Investment Commentaries: First Quarter 2016
|Index Returns||1st Quarter||Trailing 12 Months|
|S&P 500 US Large Cap Index||1.33%||1.68%|
|MSCI All Country World Stock Index||0.43%||-4.28%|
|Barclays Capital Aggregate Bond Index||3.03%||1.97%|
|US Core Consumer Price Index - (Inflation)||0.58%||2.13%|
After an initial downturn in January and early February, markets ended the quarter marginally higher. The S&P 500 index of large capitalization US stocks declined as much as 10.5% below where it started the year, while the Russell 2000, an index of US small capitalization stocks, declined as much as 16.4% before returning to within 3% of where it started the year.
In line with our recent communications, we viewed short-term volatility as a source of opportunity. As prices declined and became more attractive relative to fundamentals, we carefully re-deployed cash we had raised through late 2015 and early 2016 across both equities and bonds. We expect markets to be similarly volatile going forward for a variety of reasons we discuss below, and will continue to seek opportunities and maintain readiness to act on those opportunities.
In total, stocks did not end significantly higher or lower in the 1st quarter; but, there was marked disparity amongst economic sectors and sub-categories within markets. For example, amongst US equities, large cap outperformed small cap, and value stocks outperformed growth stocks. Across sectors, the widest difference was between Healthcare and Utilities which returned -5.6% and 15.5%, respectively – a difference of 21.1%.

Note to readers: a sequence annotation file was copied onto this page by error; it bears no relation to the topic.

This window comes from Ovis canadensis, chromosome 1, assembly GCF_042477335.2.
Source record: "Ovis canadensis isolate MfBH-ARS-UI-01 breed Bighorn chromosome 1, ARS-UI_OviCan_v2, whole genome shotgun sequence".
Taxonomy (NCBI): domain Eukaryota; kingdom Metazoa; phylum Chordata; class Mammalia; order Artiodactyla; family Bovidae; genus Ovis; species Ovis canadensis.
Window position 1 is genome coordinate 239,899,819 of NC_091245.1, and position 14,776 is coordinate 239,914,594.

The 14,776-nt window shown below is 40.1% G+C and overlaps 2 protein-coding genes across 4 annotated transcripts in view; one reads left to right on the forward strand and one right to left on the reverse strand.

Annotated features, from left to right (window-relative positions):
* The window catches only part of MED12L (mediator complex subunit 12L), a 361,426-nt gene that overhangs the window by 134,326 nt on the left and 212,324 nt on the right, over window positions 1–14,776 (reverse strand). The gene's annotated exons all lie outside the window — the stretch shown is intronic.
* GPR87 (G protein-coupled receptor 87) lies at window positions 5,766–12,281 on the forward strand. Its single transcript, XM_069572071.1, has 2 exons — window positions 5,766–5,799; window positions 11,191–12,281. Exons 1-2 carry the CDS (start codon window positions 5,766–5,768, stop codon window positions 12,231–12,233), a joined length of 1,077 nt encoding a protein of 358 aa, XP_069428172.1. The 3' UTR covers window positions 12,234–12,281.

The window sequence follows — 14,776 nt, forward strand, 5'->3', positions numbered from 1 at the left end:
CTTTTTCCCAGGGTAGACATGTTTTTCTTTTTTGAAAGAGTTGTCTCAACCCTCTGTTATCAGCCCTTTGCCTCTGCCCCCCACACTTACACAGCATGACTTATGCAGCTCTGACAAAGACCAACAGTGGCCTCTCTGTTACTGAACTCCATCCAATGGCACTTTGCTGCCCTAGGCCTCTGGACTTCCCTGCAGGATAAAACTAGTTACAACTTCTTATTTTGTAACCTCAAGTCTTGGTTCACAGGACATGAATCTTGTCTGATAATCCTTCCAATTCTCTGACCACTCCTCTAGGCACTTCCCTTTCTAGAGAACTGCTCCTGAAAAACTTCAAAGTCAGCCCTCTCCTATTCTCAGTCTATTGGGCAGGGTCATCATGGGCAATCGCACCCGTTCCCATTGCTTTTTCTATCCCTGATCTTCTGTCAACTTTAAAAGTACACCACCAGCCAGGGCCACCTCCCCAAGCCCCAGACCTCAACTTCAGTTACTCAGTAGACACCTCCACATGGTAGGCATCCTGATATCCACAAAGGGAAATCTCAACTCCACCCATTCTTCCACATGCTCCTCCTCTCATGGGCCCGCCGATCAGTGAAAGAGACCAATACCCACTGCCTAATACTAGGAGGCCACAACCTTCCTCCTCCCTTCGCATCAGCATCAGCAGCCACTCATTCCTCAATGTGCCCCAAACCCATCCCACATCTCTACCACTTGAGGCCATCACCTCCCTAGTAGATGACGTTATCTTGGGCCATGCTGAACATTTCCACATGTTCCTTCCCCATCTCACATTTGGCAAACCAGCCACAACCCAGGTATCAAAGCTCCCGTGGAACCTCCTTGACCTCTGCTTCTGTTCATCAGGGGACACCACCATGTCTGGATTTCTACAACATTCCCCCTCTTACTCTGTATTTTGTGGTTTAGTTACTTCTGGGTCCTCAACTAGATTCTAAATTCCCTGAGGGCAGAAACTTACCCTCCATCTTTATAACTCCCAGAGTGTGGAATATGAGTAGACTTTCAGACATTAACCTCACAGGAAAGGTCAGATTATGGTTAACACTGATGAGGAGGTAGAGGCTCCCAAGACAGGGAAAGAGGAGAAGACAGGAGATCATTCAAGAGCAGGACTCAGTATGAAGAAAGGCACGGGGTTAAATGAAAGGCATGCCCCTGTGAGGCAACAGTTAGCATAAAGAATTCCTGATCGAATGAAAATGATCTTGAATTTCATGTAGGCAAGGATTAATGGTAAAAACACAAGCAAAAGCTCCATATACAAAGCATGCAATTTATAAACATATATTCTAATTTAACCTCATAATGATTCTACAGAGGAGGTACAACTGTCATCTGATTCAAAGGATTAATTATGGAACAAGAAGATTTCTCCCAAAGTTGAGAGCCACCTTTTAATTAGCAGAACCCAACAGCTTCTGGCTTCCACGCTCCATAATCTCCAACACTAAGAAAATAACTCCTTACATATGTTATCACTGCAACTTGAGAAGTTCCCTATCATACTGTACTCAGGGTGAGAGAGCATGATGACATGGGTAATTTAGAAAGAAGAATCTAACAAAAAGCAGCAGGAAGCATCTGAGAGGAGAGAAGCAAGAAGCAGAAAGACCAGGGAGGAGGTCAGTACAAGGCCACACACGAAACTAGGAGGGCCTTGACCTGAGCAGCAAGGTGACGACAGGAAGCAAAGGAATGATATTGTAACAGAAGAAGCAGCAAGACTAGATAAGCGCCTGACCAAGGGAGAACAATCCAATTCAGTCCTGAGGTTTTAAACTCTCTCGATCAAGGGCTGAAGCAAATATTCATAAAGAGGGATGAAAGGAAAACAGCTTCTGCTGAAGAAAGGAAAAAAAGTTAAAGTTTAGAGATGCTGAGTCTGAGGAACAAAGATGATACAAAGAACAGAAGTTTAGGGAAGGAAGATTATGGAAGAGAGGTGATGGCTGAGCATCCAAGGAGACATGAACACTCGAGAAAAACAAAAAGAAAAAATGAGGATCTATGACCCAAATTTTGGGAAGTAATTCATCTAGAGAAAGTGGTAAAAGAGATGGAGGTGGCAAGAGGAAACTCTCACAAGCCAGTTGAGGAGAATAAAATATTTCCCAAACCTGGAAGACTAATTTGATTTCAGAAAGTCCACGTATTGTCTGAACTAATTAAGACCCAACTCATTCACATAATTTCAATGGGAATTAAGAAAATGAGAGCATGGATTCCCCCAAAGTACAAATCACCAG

The issue for stocks going forward is whether valuation lines up with price. Our methodology is based on the idea that the value of any financial security is equal to the sum of future economic profit (i.e. earnings, cash flow, etc.) discounted by a required rate of return. Based on that, we can break value down into three components that inform our view of valuation vs. price: (1) Profitability, (2) Growth, and (3) Cost of Capital.
Our View: Neutral
In aggregate, profit margins  of non-financial corporations in the US have been above the long-term average every quarter since 2010, and had been over 1 standard deviation above the long-term average since 2012. In the 4th quarter of 2015, profit margins declined to 11.27%, which is still above the long-term average. Margins for companies in the S&P 500 declined also. In both cases, declining profitability is attributable to sectors that are heavily influenced by commodities prices: Energy, Basic Materials, and Utilities. Without commodities-dependent sectors, Operating Profit for the S&P 500 increased 7.74% during 2015. It is reasonable to assume that growth with and without those sectors in the larger economy would mirror the S&P 500.
We discussed the state of commodities markets in detail in last quarter’s commentary. Following up, it remains clear that the shifts occurring in markets for oil and other commodities are structural, and will impact surviving commodities related companies for some time to come. There are signs, however, that commodities prices have leveled off, meaning that those sectors should have less of an impact on overall profitability going forward.
Our View: Neutral/Negative